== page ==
Location: 5539 Broadway, Lancaster, New York
Originally 121 East Main Street
Dr. John J. Nowak House is a historic home located at Lancaster in Erie County, New York. It is a locally significant and distinct example of the Spanish Revival style built for Dr. John J. Nowak in 1930. Several additions were built throughout the years and it is now used as a nursing home.
It was listed on the National Register of Historic Places in 1999.
Incorporates what was once the private home of Charles R. Huntley.
The Dr. John J. Nowak House is located at 5539 Broadway in the Village of Lancaster, Erie County, approximately twelve miles east of Buffalo, in western New York. The Nowak House is a two-and-one-half-story Spanish Revival-style residential building of brick construction, to which have been appended several one-story additions of institutional character which are associated with the property’s current use as a nursing home. The building retains architectural integrity; the additions extend from the south end of the house and do not seriously compromise the overall character of the building as the Village of Lancaster’s only Spanish Revival-style building from the 1920s.
The Dr. John Nowak House is finished with an exterior surface of yellow brick. The building exhibits a symmetrical facade, oriented to the east and set perpendicular to Broadway, which runs in an east-west direction immediately north of the house. The three-bay facade incorporates a center bay which contains the main entrance to the residence and features a single door with art glass sidelights, shielded by a gable-roofed portico supported by fluted composite columns. The flanking wings consist of projecting box-end bays with a pedimented gable roof. All exterior corners are ornamented with brick quoins; corbeled brick trim is also found on other surface areas. Fenestration is placed symmetrically and features flat-topped window forms, with single and tri-partite windows set on stone sills and capped with soldier-course brick voussoirs. Most sash is six-over-six lights.
Side wings project from the north and south elevations; the wing on the north includes a wood sleeping porch on the second story, while the south wing has a second-story sunroom of brick which matches the rest of the house. Appended to the south wing is a one-story flat-roofed addition which extends to the east and then to the north and contains several low-scale institutional components of masonry construction dating from the mid-1950s and thereafter.
The original portion of the residence is roofed with a composite hipped-gabled roof system clad in red barrel-form ceramic tile with corresponding tile coping and roof combs. The roof extends away from the plane of the house to form eaves which are supported by elongated consoles. A hipped-roof dormer on the facade has a pair of double-hung windows.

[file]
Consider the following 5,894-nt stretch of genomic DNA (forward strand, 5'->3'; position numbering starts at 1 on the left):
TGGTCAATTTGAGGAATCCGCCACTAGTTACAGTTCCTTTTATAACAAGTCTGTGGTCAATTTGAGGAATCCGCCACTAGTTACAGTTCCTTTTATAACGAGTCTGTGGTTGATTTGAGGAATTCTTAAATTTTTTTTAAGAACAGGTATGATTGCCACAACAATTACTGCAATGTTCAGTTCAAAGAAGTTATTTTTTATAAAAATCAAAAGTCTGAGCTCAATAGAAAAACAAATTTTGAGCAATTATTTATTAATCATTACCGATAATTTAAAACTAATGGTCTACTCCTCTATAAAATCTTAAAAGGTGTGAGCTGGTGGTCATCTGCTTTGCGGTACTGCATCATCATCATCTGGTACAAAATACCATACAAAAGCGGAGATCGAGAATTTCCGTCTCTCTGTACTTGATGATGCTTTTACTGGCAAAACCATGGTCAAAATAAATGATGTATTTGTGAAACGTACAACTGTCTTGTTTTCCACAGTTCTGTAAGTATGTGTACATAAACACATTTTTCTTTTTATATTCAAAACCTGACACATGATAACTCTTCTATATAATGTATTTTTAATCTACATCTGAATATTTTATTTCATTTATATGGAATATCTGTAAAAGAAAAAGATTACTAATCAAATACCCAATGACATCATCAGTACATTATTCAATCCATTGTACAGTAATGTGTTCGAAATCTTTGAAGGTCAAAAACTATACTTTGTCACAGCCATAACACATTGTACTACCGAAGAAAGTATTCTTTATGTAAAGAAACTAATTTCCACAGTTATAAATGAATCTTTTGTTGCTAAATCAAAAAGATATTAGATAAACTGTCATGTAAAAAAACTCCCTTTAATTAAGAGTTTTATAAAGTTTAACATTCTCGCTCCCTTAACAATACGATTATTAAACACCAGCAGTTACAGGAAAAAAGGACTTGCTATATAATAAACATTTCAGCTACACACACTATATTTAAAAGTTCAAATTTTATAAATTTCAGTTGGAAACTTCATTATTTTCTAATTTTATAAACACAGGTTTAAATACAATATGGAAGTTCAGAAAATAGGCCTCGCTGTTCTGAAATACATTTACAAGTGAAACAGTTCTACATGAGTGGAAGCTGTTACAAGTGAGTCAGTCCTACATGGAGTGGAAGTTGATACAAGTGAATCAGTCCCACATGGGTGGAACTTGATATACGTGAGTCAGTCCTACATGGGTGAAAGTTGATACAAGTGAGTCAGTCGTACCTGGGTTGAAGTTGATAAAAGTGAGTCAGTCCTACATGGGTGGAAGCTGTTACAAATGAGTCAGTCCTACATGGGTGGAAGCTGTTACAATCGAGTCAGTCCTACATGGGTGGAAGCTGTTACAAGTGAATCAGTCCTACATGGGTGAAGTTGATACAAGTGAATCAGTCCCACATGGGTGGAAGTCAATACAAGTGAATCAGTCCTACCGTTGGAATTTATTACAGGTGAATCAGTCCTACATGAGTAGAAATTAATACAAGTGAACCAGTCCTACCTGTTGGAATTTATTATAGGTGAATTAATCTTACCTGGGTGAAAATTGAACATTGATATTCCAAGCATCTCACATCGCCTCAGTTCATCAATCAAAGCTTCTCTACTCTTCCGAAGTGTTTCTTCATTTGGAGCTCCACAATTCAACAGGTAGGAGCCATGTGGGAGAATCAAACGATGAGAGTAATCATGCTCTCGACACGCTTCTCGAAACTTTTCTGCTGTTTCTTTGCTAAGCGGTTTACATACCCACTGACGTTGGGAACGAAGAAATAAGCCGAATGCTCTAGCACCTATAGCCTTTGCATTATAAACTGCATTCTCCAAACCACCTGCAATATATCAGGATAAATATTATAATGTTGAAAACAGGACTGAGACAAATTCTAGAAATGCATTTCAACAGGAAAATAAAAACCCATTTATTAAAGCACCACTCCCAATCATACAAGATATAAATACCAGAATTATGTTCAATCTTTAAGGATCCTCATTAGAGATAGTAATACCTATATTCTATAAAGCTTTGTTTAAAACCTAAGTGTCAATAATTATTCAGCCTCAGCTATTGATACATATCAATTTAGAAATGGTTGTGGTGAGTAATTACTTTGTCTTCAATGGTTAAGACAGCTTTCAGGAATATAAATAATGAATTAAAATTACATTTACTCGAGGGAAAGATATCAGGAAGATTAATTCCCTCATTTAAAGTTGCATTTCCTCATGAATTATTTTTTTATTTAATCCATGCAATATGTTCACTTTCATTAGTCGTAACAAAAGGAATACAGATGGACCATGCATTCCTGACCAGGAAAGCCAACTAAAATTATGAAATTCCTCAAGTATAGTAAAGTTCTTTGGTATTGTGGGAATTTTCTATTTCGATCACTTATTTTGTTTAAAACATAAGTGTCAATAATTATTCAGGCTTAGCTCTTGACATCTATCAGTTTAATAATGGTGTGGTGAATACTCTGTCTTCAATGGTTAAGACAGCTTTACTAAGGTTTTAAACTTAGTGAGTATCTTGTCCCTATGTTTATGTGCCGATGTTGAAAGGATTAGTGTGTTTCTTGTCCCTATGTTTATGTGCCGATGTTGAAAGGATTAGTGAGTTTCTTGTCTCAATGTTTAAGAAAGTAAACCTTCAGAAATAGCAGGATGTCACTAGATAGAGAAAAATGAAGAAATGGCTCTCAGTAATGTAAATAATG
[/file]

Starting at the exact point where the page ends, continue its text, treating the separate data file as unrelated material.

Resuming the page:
The rear of the Nowak House has irregular fenestration and incorporates two brick chimneys which rise above the roofline. A two-story centered bay window on this elevation is capped with a gable roof. A fire escape is appended to the sleeping porch on the north wing.
The interior of the Nowak House contains eighteen rooms. The first and second stories are arranged around a modified four-over-four plan, with a central hallway, a diningroom, and a kitchen on the south side, and a livingroom on the north side which runs for the entire depth of the house. At the north end of the first story of the house is a sunroom on the first story, with a distinctive lancet-arched vaulted ceiling. The second story originally contained four bedrooms and a library, and the third story included both living quarters for servants and a cedar-lined room for the storage of clothing. Many of the original hardwood floors are exposed and lavish oak woodwork and art glass window treatments are found throughout. The ceilings of the principal rooms are finished in ornamental plaster; the diningroom ceiling was originally finished in gold leaf, no longer extant.
The Nowak House is located on a flat lot in a generally residential neighborhood several blocks east of the central business district of the Village of Lancaster. The property originally included several greenhouses, spacious lawns and plantings, and a gardener’s house south of the main house, no longer extant. A tile-roofed automobile garage, built concomitant with the house, stands southwest of the main house and has been interconnected to the aforementioned single-story institutional additions. An asphalt-paved parking area lies between the house and Broadway. One non-contributing building is included within the property; this a free-standing low-scale modern brick institutional building, one story in height, located at the northeast corner of the property. Much of the grounds are enclosed in a chain-link fence.
- Lancaster, New York, Architecture and History
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